"We are sometimes made aware of a kindness long passed, and realize that there have been times when our friends' thoughts of us were of so pure and lofty a character that they passed over us like the winds of heaven unnoticed; when they treated us not as what we were, but as what we aspired to be."

Second, for no particular reason, a partially painted woodland Indian
Picture taken a week or two ago during actual game play of A Song of Drums and Tomahawks. The woodland warriors were victorious over my frontier fighters.


Sunday, March 24, 2019



Pain. With each step a horned demon hammered jagged spikes deeper into my thighs. All the while a lesser imp blew new fury into the coals beneath the burgeoning blister behind my toe. Later I found new agony. I'm no medical doctor but I'm pretty sure that there are places upon the human body that are not supposed to surge with electric pain at every step. I have located what I believe should be one of those places--but it does. I believe the root cause of the affliction can be attributed to the men and boys who forced me to attend the ten mile hike. A mountainous route would have resulted in the acquisition of demons far less dedicated to their work than those who joined me along the graveled road upon which we trod. It's only the demon of the surging voltage of torment that troubles me. That fiend didn't make its presence felt yesterday until well after the 21K plus steps had been completed. I'm hoping to lose it in some labyrinthine dream tonight.

I tried exorcising (unsuccessfully) the demons last night by watching this:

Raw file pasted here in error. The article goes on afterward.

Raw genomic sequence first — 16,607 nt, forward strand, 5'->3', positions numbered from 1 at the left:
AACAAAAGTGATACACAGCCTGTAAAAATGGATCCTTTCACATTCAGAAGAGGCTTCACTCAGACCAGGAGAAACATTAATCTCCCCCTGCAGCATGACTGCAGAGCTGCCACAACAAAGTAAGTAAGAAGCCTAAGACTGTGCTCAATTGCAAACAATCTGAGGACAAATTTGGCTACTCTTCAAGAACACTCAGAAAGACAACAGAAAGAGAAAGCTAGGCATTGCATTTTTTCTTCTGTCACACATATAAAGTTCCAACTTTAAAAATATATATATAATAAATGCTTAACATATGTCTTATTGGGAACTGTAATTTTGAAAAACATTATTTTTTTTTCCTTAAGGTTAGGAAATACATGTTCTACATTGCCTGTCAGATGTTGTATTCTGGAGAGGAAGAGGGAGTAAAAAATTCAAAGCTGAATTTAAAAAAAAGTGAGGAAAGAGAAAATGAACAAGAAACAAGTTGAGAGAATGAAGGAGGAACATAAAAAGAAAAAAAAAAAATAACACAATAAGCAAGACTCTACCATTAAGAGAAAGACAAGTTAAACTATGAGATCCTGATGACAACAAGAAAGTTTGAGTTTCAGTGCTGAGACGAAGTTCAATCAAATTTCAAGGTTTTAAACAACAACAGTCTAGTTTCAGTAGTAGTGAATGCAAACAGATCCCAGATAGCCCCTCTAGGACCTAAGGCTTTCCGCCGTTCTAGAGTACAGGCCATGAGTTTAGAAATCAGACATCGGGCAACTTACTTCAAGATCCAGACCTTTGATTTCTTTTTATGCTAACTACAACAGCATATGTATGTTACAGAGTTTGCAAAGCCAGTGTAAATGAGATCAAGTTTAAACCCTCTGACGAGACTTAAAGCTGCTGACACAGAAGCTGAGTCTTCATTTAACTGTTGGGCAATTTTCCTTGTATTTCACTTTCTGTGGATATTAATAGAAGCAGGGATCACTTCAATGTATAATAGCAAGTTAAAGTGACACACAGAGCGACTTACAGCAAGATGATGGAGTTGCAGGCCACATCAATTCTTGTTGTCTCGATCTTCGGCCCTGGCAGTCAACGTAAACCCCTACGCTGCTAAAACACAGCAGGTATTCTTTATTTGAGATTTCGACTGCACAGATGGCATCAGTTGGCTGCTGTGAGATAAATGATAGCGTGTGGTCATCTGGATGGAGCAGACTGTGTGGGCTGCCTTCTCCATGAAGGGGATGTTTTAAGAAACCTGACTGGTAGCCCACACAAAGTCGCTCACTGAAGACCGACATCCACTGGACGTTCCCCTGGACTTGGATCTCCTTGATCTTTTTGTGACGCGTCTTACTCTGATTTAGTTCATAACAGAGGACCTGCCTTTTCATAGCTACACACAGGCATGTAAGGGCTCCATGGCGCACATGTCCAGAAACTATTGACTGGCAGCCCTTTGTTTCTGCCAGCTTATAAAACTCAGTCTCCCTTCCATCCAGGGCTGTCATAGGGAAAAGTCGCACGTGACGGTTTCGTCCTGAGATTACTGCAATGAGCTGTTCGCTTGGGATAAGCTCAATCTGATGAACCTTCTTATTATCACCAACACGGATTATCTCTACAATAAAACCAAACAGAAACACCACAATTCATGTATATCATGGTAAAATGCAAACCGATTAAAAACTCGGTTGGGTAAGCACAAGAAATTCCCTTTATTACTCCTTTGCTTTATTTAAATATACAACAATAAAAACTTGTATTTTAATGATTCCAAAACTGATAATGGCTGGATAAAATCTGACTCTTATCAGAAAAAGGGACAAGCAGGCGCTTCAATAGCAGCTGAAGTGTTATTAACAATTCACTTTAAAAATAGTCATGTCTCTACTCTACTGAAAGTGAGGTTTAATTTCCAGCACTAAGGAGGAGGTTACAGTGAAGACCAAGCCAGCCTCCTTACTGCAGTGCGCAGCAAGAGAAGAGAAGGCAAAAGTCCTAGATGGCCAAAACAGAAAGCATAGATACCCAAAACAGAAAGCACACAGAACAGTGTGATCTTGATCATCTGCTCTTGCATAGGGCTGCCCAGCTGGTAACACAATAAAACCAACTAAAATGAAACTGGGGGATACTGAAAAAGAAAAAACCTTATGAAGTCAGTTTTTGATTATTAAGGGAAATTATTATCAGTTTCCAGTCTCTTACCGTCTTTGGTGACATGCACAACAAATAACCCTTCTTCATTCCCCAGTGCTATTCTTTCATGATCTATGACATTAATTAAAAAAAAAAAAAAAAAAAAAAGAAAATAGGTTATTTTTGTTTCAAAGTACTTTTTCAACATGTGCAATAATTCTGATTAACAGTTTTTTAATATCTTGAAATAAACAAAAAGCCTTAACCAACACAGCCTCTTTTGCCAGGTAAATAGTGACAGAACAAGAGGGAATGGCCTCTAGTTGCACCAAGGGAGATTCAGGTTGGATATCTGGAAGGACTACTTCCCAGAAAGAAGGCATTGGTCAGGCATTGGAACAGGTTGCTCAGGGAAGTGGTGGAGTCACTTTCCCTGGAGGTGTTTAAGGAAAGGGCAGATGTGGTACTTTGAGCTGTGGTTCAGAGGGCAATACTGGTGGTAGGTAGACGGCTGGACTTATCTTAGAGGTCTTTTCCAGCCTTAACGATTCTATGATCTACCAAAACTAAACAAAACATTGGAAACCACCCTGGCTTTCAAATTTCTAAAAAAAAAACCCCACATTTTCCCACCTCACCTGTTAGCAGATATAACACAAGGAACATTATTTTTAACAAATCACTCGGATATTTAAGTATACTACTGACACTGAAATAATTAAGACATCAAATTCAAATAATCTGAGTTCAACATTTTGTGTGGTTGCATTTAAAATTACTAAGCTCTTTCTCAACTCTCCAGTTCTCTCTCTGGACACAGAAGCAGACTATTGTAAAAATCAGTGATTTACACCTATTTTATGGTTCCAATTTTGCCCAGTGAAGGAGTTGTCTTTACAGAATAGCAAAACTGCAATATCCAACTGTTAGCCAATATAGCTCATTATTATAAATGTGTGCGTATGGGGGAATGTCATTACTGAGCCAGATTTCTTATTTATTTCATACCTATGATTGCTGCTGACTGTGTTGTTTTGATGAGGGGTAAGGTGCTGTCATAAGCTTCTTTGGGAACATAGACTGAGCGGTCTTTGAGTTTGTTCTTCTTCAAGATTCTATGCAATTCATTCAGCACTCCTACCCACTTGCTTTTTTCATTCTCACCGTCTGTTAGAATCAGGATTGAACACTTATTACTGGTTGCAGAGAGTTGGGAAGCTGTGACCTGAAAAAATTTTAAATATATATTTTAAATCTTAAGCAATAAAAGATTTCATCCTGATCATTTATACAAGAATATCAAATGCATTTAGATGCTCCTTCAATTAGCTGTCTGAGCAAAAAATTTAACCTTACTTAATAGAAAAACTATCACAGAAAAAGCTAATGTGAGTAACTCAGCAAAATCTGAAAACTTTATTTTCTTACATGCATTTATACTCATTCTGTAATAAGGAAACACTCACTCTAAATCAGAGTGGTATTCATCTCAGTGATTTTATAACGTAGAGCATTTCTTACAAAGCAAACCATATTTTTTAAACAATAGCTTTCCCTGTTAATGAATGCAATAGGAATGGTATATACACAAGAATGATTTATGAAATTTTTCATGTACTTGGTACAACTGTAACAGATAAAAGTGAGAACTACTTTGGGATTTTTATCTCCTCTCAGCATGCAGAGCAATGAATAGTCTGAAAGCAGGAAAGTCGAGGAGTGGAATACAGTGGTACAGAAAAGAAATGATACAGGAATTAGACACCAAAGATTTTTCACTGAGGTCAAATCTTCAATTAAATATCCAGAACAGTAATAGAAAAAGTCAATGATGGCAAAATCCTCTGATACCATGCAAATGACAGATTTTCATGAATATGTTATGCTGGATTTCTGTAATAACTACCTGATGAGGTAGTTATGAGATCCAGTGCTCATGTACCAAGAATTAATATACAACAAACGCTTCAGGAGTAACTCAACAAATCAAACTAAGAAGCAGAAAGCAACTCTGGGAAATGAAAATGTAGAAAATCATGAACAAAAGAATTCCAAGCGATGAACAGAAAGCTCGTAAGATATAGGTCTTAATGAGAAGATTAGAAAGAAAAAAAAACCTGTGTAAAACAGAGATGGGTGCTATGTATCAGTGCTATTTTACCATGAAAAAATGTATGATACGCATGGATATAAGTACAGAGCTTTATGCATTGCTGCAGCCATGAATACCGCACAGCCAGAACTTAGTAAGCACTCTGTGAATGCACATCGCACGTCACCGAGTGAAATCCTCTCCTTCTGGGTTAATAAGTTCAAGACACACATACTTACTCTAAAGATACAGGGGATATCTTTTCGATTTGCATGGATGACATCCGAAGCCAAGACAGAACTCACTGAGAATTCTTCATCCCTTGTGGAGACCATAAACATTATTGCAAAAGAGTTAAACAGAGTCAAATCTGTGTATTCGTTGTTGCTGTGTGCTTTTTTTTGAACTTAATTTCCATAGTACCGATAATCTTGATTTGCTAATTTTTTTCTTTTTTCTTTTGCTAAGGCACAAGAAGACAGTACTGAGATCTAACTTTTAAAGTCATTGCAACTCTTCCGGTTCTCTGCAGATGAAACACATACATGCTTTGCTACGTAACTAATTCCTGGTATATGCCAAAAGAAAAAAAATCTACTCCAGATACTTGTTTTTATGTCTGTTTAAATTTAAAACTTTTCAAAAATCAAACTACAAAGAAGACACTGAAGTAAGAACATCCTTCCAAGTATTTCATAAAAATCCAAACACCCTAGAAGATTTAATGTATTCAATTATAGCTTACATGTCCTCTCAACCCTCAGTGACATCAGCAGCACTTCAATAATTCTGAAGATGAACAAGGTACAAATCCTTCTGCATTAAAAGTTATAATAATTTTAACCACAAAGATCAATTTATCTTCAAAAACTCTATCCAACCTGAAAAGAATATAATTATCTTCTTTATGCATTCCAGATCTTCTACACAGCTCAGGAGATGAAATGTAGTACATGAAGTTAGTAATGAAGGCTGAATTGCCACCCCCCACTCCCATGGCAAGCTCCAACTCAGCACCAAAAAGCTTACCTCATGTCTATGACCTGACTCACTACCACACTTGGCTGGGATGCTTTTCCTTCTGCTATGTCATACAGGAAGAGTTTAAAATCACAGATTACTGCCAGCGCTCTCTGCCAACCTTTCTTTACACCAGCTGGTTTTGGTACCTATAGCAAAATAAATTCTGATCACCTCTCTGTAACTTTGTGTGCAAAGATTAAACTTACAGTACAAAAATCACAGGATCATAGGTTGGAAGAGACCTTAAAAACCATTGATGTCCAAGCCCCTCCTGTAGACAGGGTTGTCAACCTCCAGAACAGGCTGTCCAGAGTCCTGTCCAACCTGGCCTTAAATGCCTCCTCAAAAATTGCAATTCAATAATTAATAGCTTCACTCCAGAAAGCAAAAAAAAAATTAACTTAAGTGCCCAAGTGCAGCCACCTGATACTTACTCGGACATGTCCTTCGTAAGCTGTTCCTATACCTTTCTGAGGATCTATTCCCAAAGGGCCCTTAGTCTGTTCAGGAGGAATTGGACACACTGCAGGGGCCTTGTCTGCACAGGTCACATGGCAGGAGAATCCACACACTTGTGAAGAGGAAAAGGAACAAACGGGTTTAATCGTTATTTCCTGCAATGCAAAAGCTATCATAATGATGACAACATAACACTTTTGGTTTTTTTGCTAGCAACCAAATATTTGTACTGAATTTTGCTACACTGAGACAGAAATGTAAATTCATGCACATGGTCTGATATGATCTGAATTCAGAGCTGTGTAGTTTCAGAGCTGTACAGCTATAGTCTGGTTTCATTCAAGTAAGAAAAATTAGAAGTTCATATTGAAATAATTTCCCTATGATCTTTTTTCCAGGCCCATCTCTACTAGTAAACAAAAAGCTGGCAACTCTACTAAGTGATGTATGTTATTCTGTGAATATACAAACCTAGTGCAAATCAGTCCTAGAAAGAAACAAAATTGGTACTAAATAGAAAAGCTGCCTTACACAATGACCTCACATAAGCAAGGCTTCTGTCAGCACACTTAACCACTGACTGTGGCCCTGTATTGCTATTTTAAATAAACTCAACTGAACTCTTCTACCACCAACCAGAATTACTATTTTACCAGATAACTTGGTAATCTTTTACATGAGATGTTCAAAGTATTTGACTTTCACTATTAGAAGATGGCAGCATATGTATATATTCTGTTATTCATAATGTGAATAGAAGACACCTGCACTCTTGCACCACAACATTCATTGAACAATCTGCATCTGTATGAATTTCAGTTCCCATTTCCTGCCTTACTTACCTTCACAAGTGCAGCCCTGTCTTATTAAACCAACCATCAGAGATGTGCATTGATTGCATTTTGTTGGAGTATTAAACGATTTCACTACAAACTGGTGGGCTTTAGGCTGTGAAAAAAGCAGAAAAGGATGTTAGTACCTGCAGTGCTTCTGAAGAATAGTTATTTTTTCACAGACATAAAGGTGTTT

This 1955 film is a tight little tale of love, hate, and murder--the three sides of the love triangle. Vera Clouzot is particularly good as the weak-hearted wife Christina who joins the mistress played by Simone Signoret in a plot to kill her abusive husband. The film is in black and white and in French with English subtitles. Signoret plays the hard-as-nails Nicole, mastermind of the plot. Paul Meurisse plays the brutal husband and schoolmaster Michel. (Every time he moved or spoke, I thought of Jack Webb).
The other characters at the boarding school are solid characters even though they don't get much screen time. Clouzot and Signoret are the stars.

It's a five-star film in my opinion. If you don't mind subtitles (or you like to hear some French that's spoken fairly clearly) you'll enjoy this superb piece of film history. If I had the time, I would enjoy doing a reframe with the black and white images to accompany my own made-up story.

I have no time to do such a reframe because my writing time is dedicated to the sequel to:
which is available on the big river site for only 99 cents. (Click the image to go to the site). The tentative title to the sequel is Power to Hurt--but that could change. The sequel takes up right where Threading The Rude Eye ends.

I include the dedication from TTRE:


Dedication